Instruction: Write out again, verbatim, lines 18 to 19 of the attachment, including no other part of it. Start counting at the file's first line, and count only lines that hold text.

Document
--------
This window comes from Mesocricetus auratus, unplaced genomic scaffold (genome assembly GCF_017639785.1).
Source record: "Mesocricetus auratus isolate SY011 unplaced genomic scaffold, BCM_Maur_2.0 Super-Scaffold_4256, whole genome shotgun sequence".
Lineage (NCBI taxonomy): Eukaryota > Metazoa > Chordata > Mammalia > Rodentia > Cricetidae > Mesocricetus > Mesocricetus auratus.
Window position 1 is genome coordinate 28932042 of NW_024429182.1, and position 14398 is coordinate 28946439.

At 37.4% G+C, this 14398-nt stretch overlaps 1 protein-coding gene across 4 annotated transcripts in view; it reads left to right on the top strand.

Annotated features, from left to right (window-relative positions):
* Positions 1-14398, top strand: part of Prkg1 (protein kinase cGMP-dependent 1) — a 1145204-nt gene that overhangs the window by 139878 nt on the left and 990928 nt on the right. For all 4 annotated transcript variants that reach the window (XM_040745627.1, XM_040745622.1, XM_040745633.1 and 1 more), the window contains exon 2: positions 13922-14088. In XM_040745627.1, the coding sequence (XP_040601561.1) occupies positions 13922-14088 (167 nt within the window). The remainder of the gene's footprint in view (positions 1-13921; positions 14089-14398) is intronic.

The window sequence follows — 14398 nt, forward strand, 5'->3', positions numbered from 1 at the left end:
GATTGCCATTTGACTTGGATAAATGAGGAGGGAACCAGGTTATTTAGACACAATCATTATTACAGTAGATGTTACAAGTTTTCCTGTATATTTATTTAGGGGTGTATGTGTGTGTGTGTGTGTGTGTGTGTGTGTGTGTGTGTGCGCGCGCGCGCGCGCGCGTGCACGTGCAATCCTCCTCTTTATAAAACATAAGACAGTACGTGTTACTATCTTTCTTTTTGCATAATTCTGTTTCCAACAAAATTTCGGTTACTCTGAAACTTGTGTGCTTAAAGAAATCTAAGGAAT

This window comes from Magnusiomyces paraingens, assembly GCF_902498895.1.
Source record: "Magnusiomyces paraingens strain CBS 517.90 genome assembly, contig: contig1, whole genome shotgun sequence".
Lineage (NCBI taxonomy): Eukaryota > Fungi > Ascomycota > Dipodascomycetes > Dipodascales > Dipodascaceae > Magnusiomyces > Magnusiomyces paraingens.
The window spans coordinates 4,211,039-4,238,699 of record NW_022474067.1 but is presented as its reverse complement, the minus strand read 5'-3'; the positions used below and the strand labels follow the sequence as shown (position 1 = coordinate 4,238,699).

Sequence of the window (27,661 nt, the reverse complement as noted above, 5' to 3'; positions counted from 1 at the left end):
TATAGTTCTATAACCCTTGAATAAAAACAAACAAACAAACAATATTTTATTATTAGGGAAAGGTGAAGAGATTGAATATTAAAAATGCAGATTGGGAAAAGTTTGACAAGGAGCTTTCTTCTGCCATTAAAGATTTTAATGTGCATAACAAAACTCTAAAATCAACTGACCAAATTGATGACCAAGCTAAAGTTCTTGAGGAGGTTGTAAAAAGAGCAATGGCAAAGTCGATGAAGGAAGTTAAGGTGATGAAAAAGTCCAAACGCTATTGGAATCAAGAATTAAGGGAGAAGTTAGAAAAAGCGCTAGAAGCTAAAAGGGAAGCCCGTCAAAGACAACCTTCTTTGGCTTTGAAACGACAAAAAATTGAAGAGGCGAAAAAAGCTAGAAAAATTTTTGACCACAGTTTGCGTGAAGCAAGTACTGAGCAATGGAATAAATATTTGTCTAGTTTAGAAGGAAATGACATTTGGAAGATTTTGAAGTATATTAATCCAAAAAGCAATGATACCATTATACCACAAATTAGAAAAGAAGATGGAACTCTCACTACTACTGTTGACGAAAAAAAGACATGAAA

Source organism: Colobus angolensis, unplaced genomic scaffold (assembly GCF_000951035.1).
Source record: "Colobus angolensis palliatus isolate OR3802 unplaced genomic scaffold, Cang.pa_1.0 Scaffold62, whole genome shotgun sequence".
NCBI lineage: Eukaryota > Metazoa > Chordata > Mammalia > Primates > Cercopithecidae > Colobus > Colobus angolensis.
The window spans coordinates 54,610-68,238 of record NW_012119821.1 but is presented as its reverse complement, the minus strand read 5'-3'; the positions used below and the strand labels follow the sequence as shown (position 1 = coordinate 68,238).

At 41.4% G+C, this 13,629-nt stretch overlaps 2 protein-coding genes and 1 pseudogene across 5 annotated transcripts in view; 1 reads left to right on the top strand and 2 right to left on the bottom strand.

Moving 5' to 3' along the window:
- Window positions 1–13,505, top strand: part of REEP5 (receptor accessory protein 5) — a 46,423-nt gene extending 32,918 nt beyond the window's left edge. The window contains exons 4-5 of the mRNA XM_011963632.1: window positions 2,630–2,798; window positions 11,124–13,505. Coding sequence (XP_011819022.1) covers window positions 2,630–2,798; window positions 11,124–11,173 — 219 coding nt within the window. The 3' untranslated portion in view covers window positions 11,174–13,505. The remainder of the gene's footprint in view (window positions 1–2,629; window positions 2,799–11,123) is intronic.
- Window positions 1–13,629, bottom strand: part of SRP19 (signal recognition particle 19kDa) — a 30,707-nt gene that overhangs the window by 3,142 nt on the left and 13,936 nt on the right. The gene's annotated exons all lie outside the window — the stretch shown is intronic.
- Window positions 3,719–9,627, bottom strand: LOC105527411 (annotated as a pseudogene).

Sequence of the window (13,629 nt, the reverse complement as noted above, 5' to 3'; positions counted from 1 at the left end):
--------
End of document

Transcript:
NCBI lineage: Eukaryota > Metazoa > Chordata > Mammalia > Primates > Cercopithecidae > Colobus > Colobus angolensis.
The window spans coordinates 54,610-68,238 of record NW_012119821.1 but is presented as its reverse complement, the minus strand read 5'-3'; the positions used below and the strand labels follow the sequence as shown (position 1 = coordinate 68,238).